That being said, Delver is a miserable top deck late game. In fact, a Delver coming down any turn after the second is often far worse than Scion of Oona (or any other threat). Beyond this, it can sometimes be very hard to get a Delver to flip over. Our deck is constrained to playing at most 24 cards that can flip a Delver.
Scion of Oona
In my current testing for GP Detroit I am favoring playing Scions for my additional threat. You wanted to Decay my Vendilion Clique? Scion in response. You wanted to Tec Edge my Mutavault? Scion in response. By having four more “control” cards in our deck we can really gain an edge against a number of things. In fact — the only time Scion feels miserable is when we are failing to get past our second land drop.
Scion is the more consistent choice; this is what you often want for large events.
I’ve often run two Burst Lightnings in my deck list, essentially they act as Lightning Bolts 5/6. Killing a turn one mana dork is an important play in this format. Having additional one mana removal also makes our Snapcaster Mages that much better.
This card just screams value. Two damage, to possibly two targets and I get to draw a card? Sign me up! That being said, three mana is a lot and I would never recommend playing more than two copies of Electrolyze in a deck playing fewer than twenty-four lands.
Jet doubles as both a removal spell and virtual card advantage (are you pumped this is coming back to standard? I know I am). Filtering your draws to find that next land you desperately need or putting lands 7/8 on the bottom of your library are both invaluable. If you are playing Delvers — Jet is a great way to help that little bugger flip over.
You definitely want some number of Spell Pierce in your 75. Having a cheap counter spell is often what can push you over the top in a counter war against another blue deck.
There is no denying that all the cantrips in modern are awful. That being said — I think Telling time is the least awful of the bunch. It deploys at instant speed and helps you filter your draws to what you want. Snapping it back is no joke, either.
“Comes into play tapped” lands suck. That being said, there is something to be said for having a fifth land that can beat your opponent to death. If you are playing Scions I would heavily recommend playing at least one Conclave — this is because our first land coming down tapped is less relevant when we don’t have Delvers in our pile of cardboard.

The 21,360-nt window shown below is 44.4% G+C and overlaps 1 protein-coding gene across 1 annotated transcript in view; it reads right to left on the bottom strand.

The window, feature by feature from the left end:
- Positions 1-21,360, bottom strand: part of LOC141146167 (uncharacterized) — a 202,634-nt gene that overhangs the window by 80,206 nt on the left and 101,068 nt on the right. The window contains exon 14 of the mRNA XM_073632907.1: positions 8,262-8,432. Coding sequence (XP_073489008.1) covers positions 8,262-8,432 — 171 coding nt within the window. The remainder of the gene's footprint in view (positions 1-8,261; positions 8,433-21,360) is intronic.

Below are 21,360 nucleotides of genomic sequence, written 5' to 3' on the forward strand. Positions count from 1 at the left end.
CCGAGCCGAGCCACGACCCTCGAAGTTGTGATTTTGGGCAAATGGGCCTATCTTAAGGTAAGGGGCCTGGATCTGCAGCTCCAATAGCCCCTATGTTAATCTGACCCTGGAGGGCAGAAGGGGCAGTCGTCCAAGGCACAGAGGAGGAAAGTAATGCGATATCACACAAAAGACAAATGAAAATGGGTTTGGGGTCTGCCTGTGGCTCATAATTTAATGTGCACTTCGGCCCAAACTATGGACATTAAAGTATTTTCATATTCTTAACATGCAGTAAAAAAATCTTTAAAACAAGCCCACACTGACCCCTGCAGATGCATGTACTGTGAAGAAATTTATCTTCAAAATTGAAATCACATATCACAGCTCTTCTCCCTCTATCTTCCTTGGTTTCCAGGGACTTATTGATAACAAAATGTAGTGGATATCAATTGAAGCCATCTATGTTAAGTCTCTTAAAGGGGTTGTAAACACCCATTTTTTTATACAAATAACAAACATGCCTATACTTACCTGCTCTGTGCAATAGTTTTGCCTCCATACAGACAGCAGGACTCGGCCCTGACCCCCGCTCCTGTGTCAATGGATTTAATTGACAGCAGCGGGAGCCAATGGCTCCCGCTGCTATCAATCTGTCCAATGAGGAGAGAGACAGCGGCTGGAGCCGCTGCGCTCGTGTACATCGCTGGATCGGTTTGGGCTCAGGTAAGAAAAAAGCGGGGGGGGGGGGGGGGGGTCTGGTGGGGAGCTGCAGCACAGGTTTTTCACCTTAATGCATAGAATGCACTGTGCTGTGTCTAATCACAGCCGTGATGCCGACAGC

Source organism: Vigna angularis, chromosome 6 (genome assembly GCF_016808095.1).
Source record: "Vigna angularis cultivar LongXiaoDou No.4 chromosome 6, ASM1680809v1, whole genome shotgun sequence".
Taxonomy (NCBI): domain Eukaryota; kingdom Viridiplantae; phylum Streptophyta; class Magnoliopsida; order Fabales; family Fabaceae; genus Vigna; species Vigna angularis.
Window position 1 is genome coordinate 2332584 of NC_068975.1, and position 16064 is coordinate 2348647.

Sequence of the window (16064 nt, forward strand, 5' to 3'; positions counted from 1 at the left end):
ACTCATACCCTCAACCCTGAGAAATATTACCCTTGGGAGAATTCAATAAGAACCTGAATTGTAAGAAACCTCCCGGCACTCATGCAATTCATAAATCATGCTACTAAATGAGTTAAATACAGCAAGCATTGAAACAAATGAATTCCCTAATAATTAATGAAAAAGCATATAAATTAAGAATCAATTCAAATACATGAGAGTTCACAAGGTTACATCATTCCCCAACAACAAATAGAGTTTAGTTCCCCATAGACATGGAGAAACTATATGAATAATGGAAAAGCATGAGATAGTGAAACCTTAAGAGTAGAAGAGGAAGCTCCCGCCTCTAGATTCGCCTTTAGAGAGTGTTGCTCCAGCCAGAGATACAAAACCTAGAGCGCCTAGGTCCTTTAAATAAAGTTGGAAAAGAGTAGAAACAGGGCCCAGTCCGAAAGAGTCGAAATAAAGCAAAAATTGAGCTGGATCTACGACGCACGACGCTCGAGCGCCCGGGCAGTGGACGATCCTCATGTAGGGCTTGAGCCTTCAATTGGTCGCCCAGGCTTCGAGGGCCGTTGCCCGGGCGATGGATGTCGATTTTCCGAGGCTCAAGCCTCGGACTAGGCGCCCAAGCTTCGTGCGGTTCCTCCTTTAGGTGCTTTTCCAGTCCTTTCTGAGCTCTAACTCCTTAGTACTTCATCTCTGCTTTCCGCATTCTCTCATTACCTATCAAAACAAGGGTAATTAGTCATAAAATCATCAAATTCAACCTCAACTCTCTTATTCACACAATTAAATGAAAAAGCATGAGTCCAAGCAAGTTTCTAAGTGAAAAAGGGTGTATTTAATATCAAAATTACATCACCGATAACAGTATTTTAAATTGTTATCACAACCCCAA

Your sideboard should 100% be tuned to the metagame you expect to play in. You should never simply copy a sideboard from a posted deck list and expect it to be OK for whatever field you are going into. It is also important to keep in mind that your choice of threats should influence your sideboard selection. It is important to keep your instant/sorcery count high if you are playing Delvers.
That being said, there are a couple cards that I feel are a mistake to omit from the URx sideboard.
2-3 Blood Moon
Modern is a format of greedy mana bases. There are a number of games that we win on the spot because a Blood Moon resolved. This is a powerful card VS UWR, Tron, Jund, Junk Scapeshift and other miscellaneous things you might play against.
2-3 Magma Spray
Instant speed exiling removal, you want access to at least four pieces of exiling removal in your 75. If you are expecting a lot of Merlia Pod then packing extra can’t hurt. Effective, low cost answers to Finks and Voice are extreme valuable.
Cheap removal that doubles as “kill target Goyf/Wurmcoil Engine”? Yes please!
I would recommend playing at least two additional pieces of counter magic in your side board. Which ones you pick should depend on what you expect to play against.
This is our best way to remove troublesome permanents from the table. It kills Goyf, Pyromancer’s Ascension, a swarm of Goblin tokens or a pile of Robots. It is a flexible card and well worth the slot.
Sometimes we want to disrupt our opponent’s mana without disrupting our own. Spreading allows us to do this in a cost effective manner that also doesn’t generate card disadvantage. I am rarely sad to draw multiple Spreading Seas in a game and they are my favorite way of turning off a Celestial Colonnade.
This is a decent, catchall, one mana removal spell. Sometimes something with 4+ toughness slips through the cracks. Dismember is UR’s best way to deal with these things.
Strap a Telling Time or Magma Jet to this bad boy and you likely won’t have a bad draw for the rest of the game. It is sweet to say the least. I wouldn’t recommend playing more than a single copy of the scepter though — they are truly awful when they are drawn without things to imprint on them.
Good general catchall modern side board card. It protects our threats from removal and disrupts a number of combo decks.
Squelch is often like an easier to cast Shadow of Doubt. The only problem? You have to have a valid target for it, meaning you can’t cantrip it on an empty board (you can however activate and Squelch your own Mutavault if you really need to draw).